Guide to Fitting, Predicting and Creating Functions for Machine Learning Models

In the world of data science, there are a variety of machine learning models at a data scientists’ disposal. Often, we are presented with a dataset and are required to identify which ML algorithm suits our data best. While there are built-in processes such as TPOT that can automate this process for us, as a student, it is useful to fit each model manually, in order to fully understand how each model works.

The aim of this blog is to complete a walk-through of how to instantiate, fit, predict, and preview results of a machine-learning model. However, once I walk through this process, I will introduce how to create a function that performs these same steps, in order to assist new students with creating a quicker, more efficient workflow. Let’s get started!

1. Context

The dataset we will explore looks at 2015 Flight Delays and Cancellations. The goal of the analysis is to see which factors help predict whether a flight will be delayed or not, particularly if a specific airport, airline, month or day of the week influences the result. To start, I examined the distribution in our dataset of cancelled and non-cancelled flights:

2. Fitting the Model

I then fit the model by setting our X and Y values, followed by a train test split. It is clear from the image above there is a strong class imbalance in the dataset, so I implemented a SMOTE technique in order to mitigate these differences. See the SMOTE documentation for more details here.

3. Vanilla Model Example

You need to use these resampled Xs and Ys in order to fit our model, but any predictions will be done on the original X_train and y_train values. See below for a basic, vanilla example using the ADBoost algorithm.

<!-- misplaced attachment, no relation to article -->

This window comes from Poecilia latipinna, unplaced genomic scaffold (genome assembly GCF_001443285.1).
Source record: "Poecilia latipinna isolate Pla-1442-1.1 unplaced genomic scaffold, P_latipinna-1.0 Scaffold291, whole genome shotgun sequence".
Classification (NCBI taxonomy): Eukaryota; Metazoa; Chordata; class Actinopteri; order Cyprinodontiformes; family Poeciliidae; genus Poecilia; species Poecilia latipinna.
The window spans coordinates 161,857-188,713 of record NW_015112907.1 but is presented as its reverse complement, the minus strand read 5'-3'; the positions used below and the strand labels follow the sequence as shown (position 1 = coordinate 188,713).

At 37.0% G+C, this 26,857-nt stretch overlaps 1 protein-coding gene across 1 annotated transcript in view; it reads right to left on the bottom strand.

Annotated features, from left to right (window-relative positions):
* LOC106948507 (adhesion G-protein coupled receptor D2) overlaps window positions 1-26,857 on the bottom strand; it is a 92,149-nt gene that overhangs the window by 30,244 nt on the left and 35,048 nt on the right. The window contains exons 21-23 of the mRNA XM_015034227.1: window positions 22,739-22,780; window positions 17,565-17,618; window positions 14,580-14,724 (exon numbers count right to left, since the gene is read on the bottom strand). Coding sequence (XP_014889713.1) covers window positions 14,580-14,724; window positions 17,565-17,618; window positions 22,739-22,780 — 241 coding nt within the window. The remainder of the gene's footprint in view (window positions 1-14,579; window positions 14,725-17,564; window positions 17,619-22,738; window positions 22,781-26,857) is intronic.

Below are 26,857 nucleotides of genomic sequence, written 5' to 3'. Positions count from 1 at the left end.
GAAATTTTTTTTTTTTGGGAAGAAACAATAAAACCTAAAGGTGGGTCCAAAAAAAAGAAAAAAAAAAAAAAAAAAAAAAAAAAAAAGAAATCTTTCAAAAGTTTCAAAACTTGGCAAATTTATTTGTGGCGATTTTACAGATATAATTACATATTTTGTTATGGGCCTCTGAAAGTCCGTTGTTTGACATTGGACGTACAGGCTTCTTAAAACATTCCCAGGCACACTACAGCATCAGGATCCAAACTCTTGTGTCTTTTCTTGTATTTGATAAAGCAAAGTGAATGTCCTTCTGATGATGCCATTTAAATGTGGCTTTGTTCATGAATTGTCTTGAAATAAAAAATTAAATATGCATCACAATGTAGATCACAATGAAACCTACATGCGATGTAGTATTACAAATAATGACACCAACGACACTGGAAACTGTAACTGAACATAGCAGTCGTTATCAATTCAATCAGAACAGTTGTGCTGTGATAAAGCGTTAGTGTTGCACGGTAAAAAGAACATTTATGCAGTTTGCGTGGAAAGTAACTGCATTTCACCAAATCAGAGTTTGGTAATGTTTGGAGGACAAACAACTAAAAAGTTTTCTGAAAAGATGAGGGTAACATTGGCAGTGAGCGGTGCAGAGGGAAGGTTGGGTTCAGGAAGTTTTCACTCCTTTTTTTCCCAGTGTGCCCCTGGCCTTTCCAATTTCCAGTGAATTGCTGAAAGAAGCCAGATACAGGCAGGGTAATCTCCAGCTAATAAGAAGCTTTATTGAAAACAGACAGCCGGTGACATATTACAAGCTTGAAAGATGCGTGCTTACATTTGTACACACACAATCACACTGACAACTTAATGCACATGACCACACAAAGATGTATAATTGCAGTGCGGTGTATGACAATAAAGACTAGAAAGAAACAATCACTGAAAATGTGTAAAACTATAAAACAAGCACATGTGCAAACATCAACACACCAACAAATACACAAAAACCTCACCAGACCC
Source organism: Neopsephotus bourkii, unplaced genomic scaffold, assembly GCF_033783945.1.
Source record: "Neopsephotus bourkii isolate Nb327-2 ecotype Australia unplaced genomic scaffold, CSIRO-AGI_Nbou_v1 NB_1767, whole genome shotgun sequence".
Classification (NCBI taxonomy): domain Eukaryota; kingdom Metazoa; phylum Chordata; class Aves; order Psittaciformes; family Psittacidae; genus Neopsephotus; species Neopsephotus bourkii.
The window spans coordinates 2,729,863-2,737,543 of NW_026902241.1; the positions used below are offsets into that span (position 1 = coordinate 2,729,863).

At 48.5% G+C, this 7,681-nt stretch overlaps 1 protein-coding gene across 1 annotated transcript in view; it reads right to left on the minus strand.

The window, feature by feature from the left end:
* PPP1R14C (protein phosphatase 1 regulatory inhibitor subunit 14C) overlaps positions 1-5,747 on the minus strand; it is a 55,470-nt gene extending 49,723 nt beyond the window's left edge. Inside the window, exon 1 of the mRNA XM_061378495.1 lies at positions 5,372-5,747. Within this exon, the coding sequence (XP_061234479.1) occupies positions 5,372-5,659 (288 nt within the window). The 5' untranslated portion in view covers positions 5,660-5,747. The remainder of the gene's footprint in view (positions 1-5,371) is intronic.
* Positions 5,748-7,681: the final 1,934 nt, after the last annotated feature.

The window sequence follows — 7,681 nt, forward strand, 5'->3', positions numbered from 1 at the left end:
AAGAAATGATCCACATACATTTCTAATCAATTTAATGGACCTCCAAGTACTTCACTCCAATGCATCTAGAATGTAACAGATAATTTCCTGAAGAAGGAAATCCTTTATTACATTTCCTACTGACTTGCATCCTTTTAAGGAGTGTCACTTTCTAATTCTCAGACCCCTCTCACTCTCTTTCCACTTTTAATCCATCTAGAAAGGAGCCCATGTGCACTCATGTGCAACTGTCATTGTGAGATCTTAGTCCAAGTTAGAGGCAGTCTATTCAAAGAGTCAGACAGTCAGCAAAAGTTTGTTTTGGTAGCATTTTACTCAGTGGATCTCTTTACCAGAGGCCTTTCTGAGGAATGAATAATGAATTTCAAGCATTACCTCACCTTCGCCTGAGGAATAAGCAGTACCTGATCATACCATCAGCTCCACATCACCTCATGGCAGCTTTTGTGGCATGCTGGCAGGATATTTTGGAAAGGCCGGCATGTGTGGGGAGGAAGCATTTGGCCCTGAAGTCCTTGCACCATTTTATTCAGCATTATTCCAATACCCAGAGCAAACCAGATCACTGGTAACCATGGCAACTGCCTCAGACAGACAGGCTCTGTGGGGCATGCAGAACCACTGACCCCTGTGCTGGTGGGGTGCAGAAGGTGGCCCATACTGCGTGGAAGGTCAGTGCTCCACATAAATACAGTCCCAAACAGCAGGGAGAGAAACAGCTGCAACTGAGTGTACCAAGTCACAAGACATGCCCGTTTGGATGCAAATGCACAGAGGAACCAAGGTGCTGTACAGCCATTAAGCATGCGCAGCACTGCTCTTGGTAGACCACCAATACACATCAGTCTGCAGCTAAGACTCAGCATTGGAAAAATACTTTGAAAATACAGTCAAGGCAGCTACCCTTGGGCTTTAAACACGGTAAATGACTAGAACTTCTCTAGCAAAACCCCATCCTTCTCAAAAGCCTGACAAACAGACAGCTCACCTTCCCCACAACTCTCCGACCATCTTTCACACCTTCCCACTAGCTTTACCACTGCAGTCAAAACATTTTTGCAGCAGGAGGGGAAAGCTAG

The model performs quite well overall, particularly with a strong accuracy and precision score for the test set. Of course, further tuning of this model, by including hyper-parameters, could only improve the model further. That is outside the scope of this blog post, but is quite important to note that so far we have only trained the vanilla model.

3. Creating a function

The process for fitting many machine algorithms is the same; fit on the SMOTE values, predict on original X_train and X_test, and then display accuracy, precision, recall and f1 scores. There are other results that can be shown as well, such as the classification report and a confusion matrix. If we were to run several ML models, we would need to rewrite the same code over and over again.

A much faster, as well as reader-friendly approach is to create a function that performs all these steps, and then just call the function on each different model that you instantiate.

Take a look at the function below:

The model takes in several inputs: the X and Y SMOTE values, the original X_train, y_train, X_test, and y_test, followed by the model classifier, and then the name of the model.

Next, the model is fit using the SMOTE Xs and Ys. The predictions are then calculated using the original X_train and X_test values. Then, a dictionary called “result” is created, which contains the model type and name, then the accuracy, precision, recall and f1 scores for both the train and test sets.

Finally, the function prints out several items, so that when the function is called, specific things are shown. First, we print the classification report for the train data, followed by the accuracy, precision, recall and f1 scores that were calculated in the dictionary within the function. Lastly, the function creates subplots using Matplotlib to display the confusion matrices for the train and test data.

While this code looks like a lot, it is quite easy to understand once it is used in practice. Below, we call the function on the ADBoost classifier that we instantiated before.

And that’s it! One simple function was written, and we quickly now have all the results for the model in one place. If you would like to run different machine learning models, simply instantiate the classifier, then run the model through your function, and viola!

Hopefully this post gave you a solid understanding of how building functions can simplify your modeling process, by eliminating the need to write repeated code over and over again. It is important to always consider writing a function when building machine learning models, as it can make your work a lot easier to follow.

Thank you for reading and good luck with building your machine learning models!

Data Science Student at Flatiron School

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